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  • Alpesh Patel

UK-India Free Trade Agreement


Negotiations for the UK-India bilateral Free Trade Agreement (FTA) started in January 2022 with an end-of-year timeline. The two nations failed to agree on terms, and the FTA's progress seemingly stalled for a while. But the ambitious trade pact received a much-needed impetus with Rishi Sunak's recent ascension to power in the UK.

Greg Hands, the trade minister for Britain, stated last month that the UK had completed all major sections of the FTA, which he deemed essential to the UK's economic revival. "A strong FTA can strengthen the economic links between the UK and India, boosting the UK economy by more than 3 billion pounds by 2035 and helping families and communities," Business Standard quoted him as saying.

But is it all cut and dry, as some in business and political circles believe? As it turns out, that's not the case.


Concerns regarding the FTA still abound

Alex Ellis, the British High Commissioner to India, is cautiously optimistic about the two nations reaching a consensus on the trade pact in the upcoming months after 18 months of back and forth.

Businessmen and lobbyists strike a similarly optimistic note. In his conversation with ET Prime last month, Karan Bilimoria, a UK-based Indian businessman and a proponent of the UK-India FTA, was extremely hopeful about the trade pact coming to successful closure.

Opening up the Indian legal sector

While it seems the ball is now in India's court, concerns regarding some provisions continue unabated—particularly after an initial draft of the pact leaked in the press. In one instance, the FTA makes a strong case for liberalization of the Indian legal sector and letting British lawyers practice law in India. However, the Bar Council of India isn't very keen on exposing Indian lawyers to stiff competition.


Controversial IP provisions

Humanitarian organizations have also attacked a leaked chapter of the FTA that concerns IP provisions. Doctors Without Borders has explicitly demanded the complete scrapping of the IP provisions, citing that the leaked chapter contains several harmful sections.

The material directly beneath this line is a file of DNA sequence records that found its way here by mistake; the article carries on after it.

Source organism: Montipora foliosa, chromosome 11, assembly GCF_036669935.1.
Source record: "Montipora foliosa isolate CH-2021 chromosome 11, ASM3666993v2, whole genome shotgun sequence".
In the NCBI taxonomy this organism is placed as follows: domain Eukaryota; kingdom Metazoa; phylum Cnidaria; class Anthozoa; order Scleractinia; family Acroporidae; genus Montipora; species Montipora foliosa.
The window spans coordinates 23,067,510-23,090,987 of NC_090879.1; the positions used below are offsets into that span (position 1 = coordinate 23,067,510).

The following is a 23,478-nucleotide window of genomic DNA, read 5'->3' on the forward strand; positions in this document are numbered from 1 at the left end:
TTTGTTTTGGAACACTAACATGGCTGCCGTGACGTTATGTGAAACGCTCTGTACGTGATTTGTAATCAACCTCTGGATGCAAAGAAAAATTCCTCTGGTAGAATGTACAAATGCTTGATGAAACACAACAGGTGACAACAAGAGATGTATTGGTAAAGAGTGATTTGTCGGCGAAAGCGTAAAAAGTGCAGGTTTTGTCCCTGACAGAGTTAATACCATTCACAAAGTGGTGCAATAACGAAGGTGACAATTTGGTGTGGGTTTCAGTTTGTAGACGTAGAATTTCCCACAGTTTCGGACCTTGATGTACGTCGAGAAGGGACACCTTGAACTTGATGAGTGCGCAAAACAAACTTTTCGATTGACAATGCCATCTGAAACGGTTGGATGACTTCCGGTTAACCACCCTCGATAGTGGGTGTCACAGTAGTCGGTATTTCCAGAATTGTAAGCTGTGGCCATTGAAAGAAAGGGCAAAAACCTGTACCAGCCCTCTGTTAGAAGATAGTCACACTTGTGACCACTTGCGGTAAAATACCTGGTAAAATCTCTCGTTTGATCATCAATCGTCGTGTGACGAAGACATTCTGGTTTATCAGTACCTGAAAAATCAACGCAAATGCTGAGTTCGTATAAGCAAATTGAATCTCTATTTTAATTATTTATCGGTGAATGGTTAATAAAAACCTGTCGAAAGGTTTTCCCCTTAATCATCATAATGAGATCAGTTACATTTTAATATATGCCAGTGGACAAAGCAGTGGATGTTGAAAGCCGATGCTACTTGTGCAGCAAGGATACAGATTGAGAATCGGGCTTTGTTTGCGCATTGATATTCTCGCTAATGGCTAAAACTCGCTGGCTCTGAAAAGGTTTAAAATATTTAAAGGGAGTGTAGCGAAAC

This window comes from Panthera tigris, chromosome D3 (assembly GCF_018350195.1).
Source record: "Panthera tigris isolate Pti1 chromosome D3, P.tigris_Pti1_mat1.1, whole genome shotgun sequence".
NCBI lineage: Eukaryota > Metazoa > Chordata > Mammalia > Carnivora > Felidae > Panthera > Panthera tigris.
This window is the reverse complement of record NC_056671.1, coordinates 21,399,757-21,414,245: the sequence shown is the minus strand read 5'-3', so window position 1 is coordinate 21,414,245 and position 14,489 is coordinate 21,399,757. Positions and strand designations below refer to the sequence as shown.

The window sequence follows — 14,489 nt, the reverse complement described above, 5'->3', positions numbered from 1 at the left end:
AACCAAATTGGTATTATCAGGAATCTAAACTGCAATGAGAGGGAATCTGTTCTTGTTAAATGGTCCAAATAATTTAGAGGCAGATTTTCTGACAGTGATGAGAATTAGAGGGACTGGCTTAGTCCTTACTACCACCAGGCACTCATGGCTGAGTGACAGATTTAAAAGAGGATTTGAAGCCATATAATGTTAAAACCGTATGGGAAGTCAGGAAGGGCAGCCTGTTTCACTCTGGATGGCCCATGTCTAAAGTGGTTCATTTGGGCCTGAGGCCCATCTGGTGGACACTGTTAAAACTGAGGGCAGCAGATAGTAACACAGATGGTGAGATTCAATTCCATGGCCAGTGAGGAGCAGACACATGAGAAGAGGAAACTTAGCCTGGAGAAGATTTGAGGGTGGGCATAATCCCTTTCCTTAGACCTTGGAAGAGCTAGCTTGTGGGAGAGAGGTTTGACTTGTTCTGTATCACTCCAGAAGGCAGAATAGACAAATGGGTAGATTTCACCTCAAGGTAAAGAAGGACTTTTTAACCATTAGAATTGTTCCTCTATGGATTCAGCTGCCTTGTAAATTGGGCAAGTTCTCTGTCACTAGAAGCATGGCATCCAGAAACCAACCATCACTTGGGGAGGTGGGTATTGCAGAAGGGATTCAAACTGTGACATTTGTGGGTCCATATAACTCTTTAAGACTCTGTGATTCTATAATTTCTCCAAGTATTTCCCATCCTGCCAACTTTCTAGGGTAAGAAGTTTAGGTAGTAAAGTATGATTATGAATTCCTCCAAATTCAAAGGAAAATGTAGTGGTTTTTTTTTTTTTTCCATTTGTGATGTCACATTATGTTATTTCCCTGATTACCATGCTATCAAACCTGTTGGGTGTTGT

This includes a contentious provision that mandates disclosure of all patents, which might end up crippling the global supply of generic medicines.

If India agrees to play ball and modifies its national IP laws to accommodate UK's demands, it could increase the cost of 25 percent of NHS medicines that India supplies.

Médecins Sans Frontières UK, Oxfam GB, and seven other organizations also implored the UK to withdraw the proposed IP chapter immediately.

Tariff reduction on goods

Andy Street, Mayor of West Midlands, which is the UK's second-largest destination for Indian FDI in the country, considers tariff reduction on goods "the single most important factor" of the UK-India FTA.

But he also expects stiff resistance from Indian carmakers to lower import tariffs. But there is some proverbial silver lining as India has accepted the UK's major demands for a reduction in tariffs on importing Scotch whisky and provisions for higher quotas.

Given that average Indian tariffs are higher than those in the United Kingdom, the latter stands to gain considerably more from the former. Scotch whisky accounts for 90% of all the UK's alcohol exports to India, despite the country's steep tariffs on the beverage (150%).


Can Modi-Sunak deliver?

During their meeting last month, the UK-India FTA was discussed at length between India's External Affairs Minister S Jaishankar and Britain's Foreign Secretary James Cleverly.

It is in the interests of both countries to increase trade and labour mobility between them, so the United Kingdom is pushing for greater access to the Indian market for high-quality British goods.

Speaking at the Global Trade Conference 2022, a week later, Trade Minister Greg Hands remarked, "…our governments are making good progress in negotiating an ambitious FTA which could boost trade between us by as much as £28 billion."


However, several experts are calling for exercising restraint in their expectations regarding what UK PM Rishi Sunak and his Indian counterpart Narendra Modi can actually deliver. Even if the two nations ink the FTA in 2023 as expected, it could be radically different from the leaked draft.


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Alpesh Patel OBE

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